US Ambassador to Kenya Meg Whitman (right) and Nakuru Governor Susan Kihika during the ground breaking ceremony of the Kentegra pyrethrum processing plant in Naivasha, Kenya.

US pledges Sh2.1B to revive Kenya’s pyrethrum sector

By Zablon Oyugi

The United States government has committed $12 million to support the revival of the pyrethrum industry in Kenya with a focus on uplifting small-scale farmers.

According to Meg Whitman, the US Ambassador to Kenya, $10 million part of the money will go towards constructing a modern pyrethrum processing plant in Naivasha.

“This plant once complete will serve over 90,000 small-scale farmers and this is part of the US-Kenya trade partnership,” she said.

The ultra-modern Kentegra Biotech pyrethrum processing plant in Naivasha, once completed, is projected to process 300,000 tonnes of pyrethrum by the end of this year and more than 750,000 tonnes by 2025.

The sector collapsed in the 90s, however, Whitman lauded the government’s initiative towards supporting investors to revive it.

She promised her government’s continued trade support and said she would rally ten other counties to join in the growing pyrethrum in the country.

The factory which had been funded by the US International Development Finance Corporation will provide a market for smallholder pyrethrum farmers within and outside Nakuru County.

Kentegra is a leading US-Kenyan biotech company that specializes in the production of organic insecticide pyrethrum.

The processing plant will occupy 12 acres of land within the ‘New Vasha Special Economic Zone’ and will be situated across the Delamere stop shop on the Naivasha-Nakuru highway.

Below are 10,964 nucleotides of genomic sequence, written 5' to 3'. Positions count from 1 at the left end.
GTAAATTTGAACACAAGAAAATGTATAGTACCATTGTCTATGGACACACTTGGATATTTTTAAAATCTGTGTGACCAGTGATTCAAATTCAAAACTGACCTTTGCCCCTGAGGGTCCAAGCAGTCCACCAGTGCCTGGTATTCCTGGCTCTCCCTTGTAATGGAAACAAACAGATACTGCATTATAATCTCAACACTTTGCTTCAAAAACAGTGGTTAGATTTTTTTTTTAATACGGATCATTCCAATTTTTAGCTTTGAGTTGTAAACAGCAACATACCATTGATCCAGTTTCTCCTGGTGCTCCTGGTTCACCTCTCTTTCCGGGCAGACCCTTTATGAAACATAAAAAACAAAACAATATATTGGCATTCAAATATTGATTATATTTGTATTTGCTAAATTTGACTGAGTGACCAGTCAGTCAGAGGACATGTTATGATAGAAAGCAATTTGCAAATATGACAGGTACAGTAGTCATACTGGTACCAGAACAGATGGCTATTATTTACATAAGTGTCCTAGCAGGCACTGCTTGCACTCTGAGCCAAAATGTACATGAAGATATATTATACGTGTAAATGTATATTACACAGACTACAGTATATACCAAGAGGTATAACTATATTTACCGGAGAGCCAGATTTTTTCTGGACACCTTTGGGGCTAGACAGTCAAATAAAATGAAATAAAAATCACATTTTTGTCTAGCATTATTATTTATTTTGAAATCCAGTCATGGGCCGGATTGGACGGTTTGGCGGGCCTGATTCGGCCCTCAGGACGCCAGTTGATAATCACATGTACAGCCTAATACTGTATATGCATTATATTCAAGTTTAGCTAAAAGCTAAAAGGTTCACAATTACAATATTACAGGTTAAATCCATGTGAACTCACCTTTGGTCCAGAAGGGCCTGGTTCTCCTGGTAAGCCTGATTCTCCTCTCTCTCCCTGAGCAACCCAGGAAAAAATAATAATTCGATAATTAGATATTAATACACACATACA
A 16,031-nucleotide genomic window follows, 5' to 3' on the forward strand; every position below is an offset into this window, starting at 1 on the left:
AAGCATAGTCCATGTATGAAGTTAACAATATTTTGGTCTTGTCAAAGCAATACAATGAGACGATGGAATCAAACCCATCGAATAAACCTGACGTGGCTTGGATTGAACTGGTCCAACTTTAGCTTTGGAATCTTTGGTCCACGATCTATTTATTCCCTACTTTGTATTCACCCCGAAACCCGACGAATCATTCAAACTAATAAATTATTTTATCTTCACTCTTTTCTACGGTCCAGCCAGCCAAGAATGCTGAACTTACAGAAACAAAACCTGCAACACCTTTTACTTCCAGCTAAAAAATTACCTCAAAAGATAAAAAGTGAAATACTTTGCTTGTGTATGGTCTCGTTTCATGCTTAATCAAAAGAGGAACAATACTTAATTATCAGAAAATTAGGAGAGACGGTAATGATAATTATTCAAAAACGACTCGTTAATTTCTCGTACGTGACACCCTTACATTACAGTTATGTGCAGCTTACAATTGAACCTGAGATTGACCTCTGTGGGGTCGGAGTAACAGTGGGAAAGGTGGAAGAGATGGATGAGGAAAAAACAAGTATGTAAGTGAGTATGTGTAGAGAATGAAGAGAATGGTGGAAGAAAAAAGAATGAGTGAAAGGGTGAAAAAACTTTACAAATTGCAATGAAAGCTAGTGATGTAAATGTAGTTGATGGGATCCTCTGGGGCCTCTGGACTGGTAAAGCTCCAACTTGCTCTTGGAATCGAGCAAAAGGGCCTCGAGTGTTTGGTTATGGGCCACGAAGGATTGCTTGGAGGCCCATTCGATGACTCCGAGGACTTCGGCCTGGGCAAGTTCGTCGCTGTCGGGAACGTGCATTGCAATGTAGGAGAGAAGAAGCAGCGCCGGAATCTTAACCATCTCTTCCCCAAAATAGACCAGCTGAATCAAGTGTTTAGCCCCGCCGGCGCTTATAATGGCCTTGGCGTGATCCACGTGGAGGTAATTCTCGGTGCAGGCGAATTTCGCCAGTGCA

Game changer

Nakuru County Governor Susan Kihika termed the billion-shilling investment a game changer for pyrethrum growing in the region.

“Our resolve as Nakuru County government is to restore pyrethrum as the county’s main commercial crop is driven by the fact that a decade ago Kenya accounted for 80 per cent of all pyrethrum bought by international companies.”

She added that the potential for pyrethrum farming stands at 30,000 acres of land but only 2,148 acres of land is currently under pyrethrum production.

The governor noted that pyrethrum farmers face challenges with inadequate funding, inadequate planting materials, competition from higher-value crops, poor pricing, post-harvest losses, pests and diseases, high labour costs, as well as poor infrastructure.

“To solve these issues the county government is working in concert with other players in the subsector providing seedlings to farmers, promoting contract farming between farmers and processors Kentegra, such as Pyrethrum Processing Company of Kenya (PPCK) and Africhem Botanicals, ensuring timely payment of farmers and provision of extension services, as well as providing farmers with modern dryers in partnership with stakeholders such as Good People International,” she observed.

Pyrethrum production

In the 1990s, pyrethrum was the 3rd largest Kenyan export crop, providing an income for over 200,000 smallholder farmers.

Kenya was controlling over 90 per cent of the world pyrethrum market while today its share is two per cent. Production of pyrethrum in the country declined from a high of 18,000 tons in 1992 to the current national production of less than 500 tons per year.

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